Vesak is one of the most important Buddhist festivals worldwide and is a very special day for Buddhists. Vesak is celebrated once a year, with this year the day falling on Thursday, May 7th. The exact date changes year to year, as Vesak takes place at the time of the first full moon of the ancient lunar month. Vesak is a celebration of Buddhas birthday and, for some Buddhists the day marks his enlightenment – when he discovered life’s meaning.
‘In the end, only three things matter: how much you loved, how gently you lived, and how gracefully you let go of things not meant for you.’ - Buddha
Born in Nepal to a tribal leader in 567 BC, Prince Siddhartha Guatama – later known as Buddha, started his journey. After six years of travelling consisting of daily meditation and studying, Prince Siddhartha Guatama became spiritually aware and achieved his lifelong objective of finding meaning in life. He called this enlightenment. It was at this moment that the Prince became Buddha and spent the rest of his time teaching others about his experiences. The word “Buddha” is not a name, more a title meaning the enlightened or awakened one.
Vesak is celebrated in many ways around the world with each Buddhist culture having its own traditions. Many Buddhists will visit their local temple, do good deeds, take part in meditation and most importantly reflect on Buddhist teachings. The energy from Vesak Day is thought to enhance peace, health and harmony for the remainder of the year.
An insight into Vesak Day around the world
Indonesia- In Indonesia, thousands of Monks will gather at the Borobudur Temple, the worlds largest Buddhist temple located in Java, Indonesia. People will gather to meditate together and finally release a sea of white lanterns into the sky. This beautiful sight of the lanterns has sparked interests of travellers around the world and many come to witness this amazing ritual.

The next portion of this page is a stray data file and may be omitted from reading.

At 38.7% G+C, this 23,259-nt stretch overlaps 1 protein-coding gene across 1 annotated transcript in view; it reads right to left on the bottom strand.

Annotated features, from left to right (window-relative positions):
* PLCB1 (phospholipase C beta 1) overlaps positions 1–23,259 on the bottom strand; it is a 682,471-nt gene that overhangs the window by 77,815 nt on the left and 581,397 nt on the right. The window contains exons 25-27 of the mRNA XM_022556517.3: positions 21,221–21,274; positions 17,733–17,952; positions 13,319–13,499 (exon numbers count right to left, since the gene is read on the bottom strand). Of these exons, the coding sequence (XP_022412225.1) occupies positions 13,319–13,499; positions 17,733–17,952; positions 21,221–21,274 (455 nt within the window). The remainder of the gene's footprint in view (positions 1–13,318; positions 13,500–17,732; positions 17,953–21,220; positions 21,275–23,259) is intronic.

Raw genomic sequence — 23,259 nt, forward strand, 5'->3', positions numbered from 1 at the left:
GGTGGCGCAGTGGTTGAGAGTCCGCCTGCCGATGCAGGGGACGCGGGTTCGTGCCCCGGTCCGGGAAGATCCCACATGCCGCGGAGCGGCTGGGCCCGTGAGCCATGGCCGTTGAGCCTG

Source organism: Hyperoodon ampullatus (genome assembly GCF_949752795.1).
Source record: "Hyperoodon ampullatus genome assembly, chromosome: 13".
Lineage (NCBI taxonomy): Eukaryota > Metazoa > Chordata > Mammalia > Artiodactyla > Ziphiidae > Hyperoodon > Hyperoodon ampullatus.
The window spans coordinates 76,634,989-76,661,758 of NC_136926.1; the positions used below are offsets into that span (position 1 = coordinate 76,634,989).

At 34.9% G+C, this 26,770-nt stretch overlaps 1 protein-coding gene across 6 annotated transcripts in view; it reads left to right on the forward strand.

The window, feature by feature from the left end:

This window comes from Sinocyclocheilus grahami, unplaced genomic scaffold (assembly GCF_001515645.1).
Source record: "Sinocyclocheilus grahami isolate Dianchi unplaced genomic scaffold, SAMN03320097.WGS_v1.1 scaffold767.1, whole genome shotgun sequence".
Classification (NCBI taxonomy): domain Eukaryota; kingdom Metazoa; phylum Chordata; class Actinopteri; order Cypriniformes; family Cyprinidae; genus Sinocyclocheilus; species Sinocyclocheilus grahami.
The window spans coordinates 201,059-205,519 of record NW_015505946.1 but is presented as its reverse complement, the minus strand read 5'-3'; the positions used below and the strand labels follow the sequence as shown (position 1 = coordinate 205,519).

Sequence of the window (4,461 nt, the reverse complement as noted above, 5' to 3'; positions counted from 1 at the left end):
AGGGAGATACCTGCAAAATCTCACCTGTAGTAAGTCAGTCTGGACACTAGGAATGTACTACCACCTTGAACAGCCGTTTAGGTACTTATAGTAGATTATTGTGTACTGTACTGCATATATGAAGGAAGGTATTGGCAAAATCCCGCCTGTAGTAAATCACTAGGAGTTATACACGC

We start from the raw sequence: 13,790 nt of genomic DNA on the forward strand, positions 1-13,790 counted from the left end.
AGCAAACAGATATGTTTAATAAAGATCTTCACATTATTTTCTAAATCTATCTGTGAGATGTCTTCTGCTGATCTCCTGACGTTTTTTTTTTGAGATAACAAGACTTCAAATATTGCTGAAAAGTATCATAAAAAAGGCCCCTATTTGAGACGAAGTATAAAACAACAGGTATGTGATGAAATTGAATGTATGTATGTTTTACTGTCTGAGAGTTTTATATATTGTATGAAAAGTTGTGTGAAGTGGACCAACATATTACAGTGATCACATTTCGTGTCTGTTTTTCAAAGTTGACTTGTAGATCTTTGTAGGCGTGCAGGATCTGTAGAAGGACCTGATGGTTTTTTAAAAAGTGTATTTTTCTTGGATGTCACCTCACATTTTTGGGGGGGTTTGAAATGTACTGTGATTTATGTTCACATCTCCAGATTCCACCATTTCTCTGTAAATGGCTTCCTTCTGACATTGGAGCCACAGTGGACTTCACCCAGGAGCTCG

Singapore- Vesak Day celebrations begin at the crack of dawn in Singapore as thousands of Buddhists congregate at the many wonderful temples around the country for a ceremony. The Buddhist flag is hoisted, and hymns are sung in praise of the day. Offerings of flowers and candles are brought to the temple and vegetarian meals are served.
South Korea- In South Korea, the birthday of Buddha is celebrated according to the Luna Calendar and called “Seokga Tansinil”, which means Buddha’s birthday. This day is not only a day of celebration for the millions of people who pray at Buddhist temples on a daily basis, but a public holiday which can be enjoyed by everyone. The entire country is illuminated with colourful lanterns and cultural performances and parades can be seen throughout the country.
Sri Lanka- In Sri Lanka, Vesak day is a time for prayer and meditation. Over 70% of the Sri Lankan population practice Buddhism, meaning Vesak day is widely celebrated country wide. Buddhists prepare bamboo framed lanterns decorated in coloured paper to display outside their homes, street parades are abundant and many Sri Lankans assemble at temples, spending the day praying from sunrise to sunset.
Vesak Day should be a time for us to appreciate all that is in front of us and do good to others. The teachings of Buddha and his widespread message of compassion, peace and goodwill have touched millions and will continue to do so in the years to come.
Written by: Lizzy Moran